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World Championships - CM

Verona, Italy, September 27-October 3, 2004

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Race 6 - Friday October 1: Road Race - Junior Women, 73.75km

Who'll step into Jeanson's jeans?

By the Cyclingnews Team

Taking place a few days before the elite women's race in Verona is the junior women's race, which will take place over the same course. The juniors will race five laps for a total of 73.75km. The course has changed slightly from the Worlds in 1999, with extra laps added and a section of the course taken out but retains the same climb up la Torricelle. After the course goes roughly four kilometers up then another four down a narrow windy road, it is flat for the rest of the 14km lap.

On the almost identical course at the 1999 World Championships five years ago, over 65km it was Canadian Genevieve Jeanson who won the race by eight seconds over Trixi Worrack. Defending Champion Loes Markerink (Netherlands) is now 19 and too old for the junior race and there will be a fresh slate of women lining up this year.

Course description

Similar to the Verona World's of five years past, the 2004 road circuit is one and a half kilometres shorter at 14.75 kilometres, tougher with more ascensions of the Torricelle climb, and in all cases bar the Under 23 men, a longer race overall.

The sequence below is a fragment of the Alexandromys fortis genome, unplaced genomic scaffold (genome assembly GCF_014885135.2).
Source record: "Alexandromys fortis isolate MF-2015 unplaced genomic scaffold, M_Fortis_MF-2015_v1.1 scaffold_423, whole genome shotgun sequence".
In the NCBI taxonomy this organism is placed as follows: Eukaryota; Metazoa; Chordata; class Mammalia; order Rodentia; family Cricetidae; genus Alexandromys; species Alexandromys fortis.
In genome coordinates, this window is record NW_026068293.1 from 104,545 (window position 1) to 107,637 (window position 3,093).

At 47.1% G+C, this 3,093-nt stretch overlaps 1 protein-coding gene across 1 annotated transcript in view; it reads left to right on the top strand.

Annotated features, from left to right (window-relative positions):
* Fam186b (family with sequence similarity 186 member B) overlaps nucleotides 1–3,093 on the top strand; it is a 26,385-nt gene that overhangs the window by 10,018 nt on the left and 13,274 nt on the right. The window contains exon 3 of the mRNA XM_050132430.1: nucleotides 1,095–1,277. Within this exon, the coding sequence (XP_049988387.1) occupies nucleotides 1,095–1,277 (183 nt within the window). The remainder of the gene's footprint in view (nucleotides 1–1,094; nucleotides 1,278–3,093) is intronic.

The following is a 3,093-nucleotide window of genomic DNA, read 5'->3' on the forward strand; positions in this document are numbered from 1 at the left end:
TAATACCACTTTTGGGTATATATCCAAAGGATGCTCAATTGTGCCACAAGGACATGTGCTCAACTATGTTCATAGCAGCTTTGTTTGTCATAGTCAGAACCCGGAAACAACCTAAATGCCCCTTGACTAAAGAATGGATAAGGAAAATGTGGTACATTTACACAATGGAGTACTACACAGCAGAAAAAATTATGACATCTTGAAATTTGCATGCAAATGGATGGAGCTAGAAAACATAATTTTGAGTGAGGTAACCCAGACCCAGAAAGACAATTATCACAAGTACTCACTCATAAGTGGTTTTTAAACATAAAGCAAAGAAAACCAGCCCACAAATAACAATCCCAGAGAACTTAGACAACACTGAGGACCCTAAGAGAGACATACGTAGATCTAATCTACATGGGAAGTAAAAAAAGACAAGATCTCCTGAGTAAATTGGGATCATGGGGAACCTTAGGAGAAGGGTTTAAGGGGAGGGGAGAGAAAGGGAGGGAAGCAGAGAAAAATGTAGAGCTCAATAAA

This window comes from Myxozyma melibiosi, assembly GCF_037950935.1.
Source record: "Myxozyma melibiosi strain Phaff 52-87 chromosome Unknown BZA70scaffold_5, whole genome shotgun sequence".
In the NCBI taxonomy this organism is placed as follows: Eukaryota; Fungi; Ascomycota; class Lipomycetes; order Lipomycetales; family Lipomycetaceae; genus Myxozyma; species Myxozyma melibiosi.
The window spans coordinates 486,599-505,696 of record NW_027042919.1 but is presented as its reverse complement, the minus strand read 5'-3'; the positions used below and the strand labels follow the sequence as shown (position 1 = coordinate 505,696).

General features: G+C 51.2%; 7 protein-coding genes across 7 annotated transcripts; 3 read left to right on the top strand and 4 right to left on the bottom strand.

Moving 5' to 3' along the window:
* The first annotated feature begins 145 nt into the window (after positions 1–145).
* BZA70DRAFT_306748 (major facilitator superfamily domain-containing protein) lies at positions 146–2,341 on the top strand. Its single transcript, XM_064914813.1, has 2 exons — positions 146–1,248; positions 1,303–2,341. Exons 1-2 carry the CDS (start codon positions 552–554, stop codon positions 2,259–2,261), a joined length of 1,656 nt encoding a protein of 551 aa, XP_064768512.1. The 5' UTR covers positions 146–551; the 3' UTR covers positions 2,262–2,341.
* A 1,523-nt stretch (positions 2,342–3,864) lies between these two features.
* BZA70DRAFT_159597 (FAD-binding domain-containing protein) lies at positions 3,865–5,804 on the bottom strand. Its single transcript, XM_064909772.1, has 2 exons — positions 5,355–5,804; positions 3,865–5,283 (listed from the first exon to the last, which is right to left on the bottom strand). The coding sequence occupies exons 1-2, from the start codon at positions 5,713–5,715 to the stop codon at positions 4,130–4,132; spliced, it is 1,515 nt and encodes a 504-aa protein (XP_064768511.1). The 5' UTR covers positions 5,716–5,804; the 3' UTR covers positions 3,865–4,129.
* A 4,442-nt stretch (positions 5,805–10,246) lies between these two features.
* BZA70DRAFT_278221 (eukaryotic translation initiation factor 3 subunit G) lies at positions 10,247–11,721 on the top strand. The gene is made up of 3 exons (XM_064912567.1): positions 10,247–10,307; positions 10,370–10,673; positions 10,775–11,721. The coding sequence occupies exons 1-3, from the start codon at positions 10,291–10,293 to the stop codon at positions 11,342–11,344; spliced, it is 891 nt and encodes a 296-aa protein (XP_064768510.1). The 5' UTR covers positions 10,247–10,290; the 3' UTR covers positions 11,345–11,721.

With the start/finish at the Piazza Brā, the pletone head in a northerly direction for three kilometres of flat before the start of the 3.1 kilometre-long Torricelle climb that begins from the Viale dei Colli. The final part of the Torricelle is the hardest, where the Viale dei Colli turns to the Via Santa Giuliana 700 metres from the top, marking the 'Cima Coppi' (highest point of the race).

Cresting the Torricelle with mouths wide open and gasping for air (km 6.1), riders then swoop down the twisty street bearing the same name at breakneck speed for just over four and a half kilometres before two 90-degree right-handers in close succession, the first coming at km 10.7 at the intersection of Vie Caroto and Cipolla. (Definitely a place to grab something to eat, with streets named after carrots and onions... )

Hopefully something a little more digestible awaits with the rifornimento (feed station) at km 12.3, before riders cross the Ponte Aleardi bridge and execute a large 'U' that brings them back along the finishing straight of the Corso Porta Nuova.

Road map

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